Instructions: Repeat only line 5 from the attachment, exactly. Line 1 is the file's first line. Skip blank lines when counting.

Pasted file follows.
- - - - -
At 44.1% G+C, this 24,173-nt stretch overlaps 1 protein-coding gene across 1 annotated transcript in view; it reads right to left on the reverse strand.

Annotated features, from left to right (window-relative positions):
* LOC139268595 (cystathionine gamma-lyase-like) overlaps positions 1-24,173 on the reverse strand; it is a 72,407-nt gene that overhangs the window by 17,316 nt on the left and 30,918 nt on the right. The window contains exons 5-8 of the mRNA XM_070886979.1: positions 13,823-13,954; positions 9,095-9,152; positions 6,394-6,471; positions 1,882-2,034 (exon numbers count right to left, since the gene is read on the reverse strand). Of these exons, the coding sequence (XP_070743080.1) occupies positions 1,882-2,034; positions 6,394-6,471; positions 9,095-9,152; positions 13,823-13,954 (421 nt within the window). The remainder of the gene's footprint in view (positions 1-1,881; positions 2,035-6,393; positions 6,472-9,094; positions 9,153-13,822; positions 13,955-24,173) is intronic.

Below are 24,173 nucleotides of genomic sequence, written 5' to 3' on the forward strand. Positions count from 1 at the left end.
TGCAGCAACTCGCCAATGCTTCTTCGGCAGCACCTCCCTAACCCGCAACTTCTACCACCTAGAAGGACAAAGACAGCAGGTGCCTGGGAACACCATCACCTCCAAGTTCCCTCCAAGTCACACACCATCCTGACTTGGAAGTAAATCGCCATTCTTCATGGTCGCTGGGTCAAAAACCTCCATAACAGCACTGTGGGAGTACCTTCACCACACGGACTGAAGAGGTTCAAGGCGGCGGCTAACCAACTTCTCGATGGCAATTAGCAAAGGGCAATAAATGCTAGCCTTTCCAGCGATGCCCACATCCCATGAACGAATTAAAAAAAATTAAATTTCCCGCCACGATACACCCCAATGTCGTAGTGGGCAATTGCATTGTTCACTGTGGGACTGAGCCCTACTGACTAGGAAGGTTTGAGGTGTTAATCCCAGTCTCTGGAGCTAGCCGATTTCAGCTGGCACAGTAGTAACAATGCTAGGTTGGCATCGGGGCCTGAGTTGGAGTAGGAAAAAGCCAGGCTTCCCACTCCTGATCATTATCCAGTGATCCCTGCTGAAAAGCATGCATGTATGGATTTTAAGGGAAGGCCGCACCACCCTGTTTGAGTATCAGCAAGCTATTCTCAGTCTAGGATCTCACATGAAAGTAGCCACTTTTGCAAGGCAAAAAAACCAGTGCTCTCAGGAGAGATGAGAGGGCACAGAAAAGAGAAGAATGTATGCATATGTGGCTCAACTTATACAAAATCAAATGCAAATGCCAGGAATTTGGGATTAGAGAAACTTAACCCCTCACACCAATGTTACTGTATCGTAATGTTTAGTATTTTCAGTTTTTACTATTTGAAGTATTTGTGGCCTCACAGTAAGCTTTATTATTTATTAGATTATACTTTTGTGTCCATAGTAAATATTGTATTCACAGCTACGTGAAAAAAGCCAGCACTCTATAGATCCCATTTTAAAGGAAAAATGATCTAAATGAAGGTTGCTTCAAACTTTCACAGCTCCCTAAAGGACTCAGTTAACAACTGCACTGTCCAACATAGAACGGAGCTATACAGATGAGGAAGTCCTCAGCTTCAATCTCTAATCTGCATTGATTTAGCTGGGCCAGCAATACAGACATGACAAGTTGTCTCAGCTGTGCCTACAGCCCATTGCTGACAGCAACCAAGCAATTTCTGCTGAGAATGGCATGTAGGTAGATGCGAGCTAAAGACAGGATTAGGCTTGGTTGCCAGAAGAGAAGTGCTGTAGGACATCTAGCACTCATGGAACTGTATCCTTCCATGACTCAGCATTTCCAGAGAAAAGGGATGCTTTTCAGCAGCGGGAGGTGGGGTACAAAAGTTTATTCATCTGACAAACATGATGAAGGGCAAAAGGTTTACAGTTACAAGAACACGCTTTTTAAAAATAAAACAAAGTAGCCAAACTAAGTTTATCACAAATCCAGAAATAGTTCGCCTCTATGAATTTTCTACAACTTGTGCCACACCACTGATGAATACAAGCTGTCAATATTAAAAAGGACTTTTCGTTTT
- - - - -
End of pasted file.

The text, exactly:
TGCAGCAACTCGCCAATGCTTCTTCGGCAGCACCTCCCTAACCCGCAACTTCTACCACCTAGAAGGACAAAGACAGCAGGTGCCTGGGAACACCATCACCTCCAAGTTCCCTCCAAGTCACACACCATCCTGACTTGGAAGTAAATCGCCATTCTTCATGGTCGCTGGGTCAAAAACCTCCATAACAGCACTGTGGGAGTACCTTCACCACACGGACTGAAGAGGTTCAAGGCGGCGGCTAACCAACTTCTCGATGGCAATTAGCAAAGGGCAATAAATGCTAGCCTTTCCAGCGATGCCCACATCCCATGAACGAATTAAAAAAAATTAAATTTCCCGCCACGATACACCCCAATGTCGTAGTGGGCAATTGCATTGTTCACTGTGGGACTGAGCCCTACTGACTAGGAAGGTTTGAGGTGTTAATCCCAGTCTCTGGAGCTAGCCGATTTCAGCTGGCACAGTAGTAACAATGCTAGGTTGGCATCGGGGCCTGAGTTGGAGTAGGAAAAAGCCAGGCTTCCCACTCCTGATCATTATCCAGTGATCCCTGCTGAAAAGCATGCATGTATGGATTTTAAGGGAAGGCCGCACCACCCTGTTTGAGTATCAGCAAGCTATTCTCAGTCTAGGATCTCACATGAAAGTAGCCACTTTTGCAAGGCAAAAAAACCAGTGCTCTCAGGAGAGATGAGAGGGCACAGAAAAGAGAAGAATGTATGCATATGTGGCTCAACTTATACAAAATCAAATGCAAATGCCAGGAATTTGGGATTAGAGAAACTTAACCCCTCACACCAATGTTACTGTATCGTAATGTTTAGTATTTTCAGTTTTTACTATTTGAAGTATTTGTGGCCTCACAGTAAGCTTTATTATTTATTAGATTATACTTTTGTGTCCATAGTAAATATTGTATTCACAGCTACGTGAAAAAAGCCAGCACTCTATAGATCCCATTTTAAAGGAAAAATGATCTAAATGAAGGTTGCTTCAAACTTTCACAGCTCCCTAAAGGACTCAGTTAACAACTGCACTGTCCAACATAGAACGGAGCTATACAGATGAGGAAGTCCTCAGCTTCAATCTCTAATCTGCATTGATTTAGCTGGGCCAGCAATACAGACATGACAAGTTGTCTCAGCTGTGCCTACAGCCCATTGCTGACAGCAACCAAGCAATTTCTGCTGAGAATGGCATGTAGGTAGATGCGAGCTAAAGACAGGATTAGGCTTGGTTGCCAGAAGAGAAGTGCTGTAGGACATCTAGCACTCATGGAACTGTATCCTTCCATGACTCAGCATTTCCAGAGAAAAGGGATGCTTTTCAGCAGCGGGAGGTGGGGTACAAAAGTTTATTCATCTGACAAACATGATGAAGGGCAAAAGGTTTACAGTTACAAGAACACGCTTTTTAAAAATAAAACAAAGTAGCCAAACTAAGTTTATCACAAATCCAGAAATAGTTCGCCTCTATGAATTTTCTACAACTTGTGCCACACCACTGATGAATACAAGCTGTCAATATTAAAAAGGACTTTTCGTTTT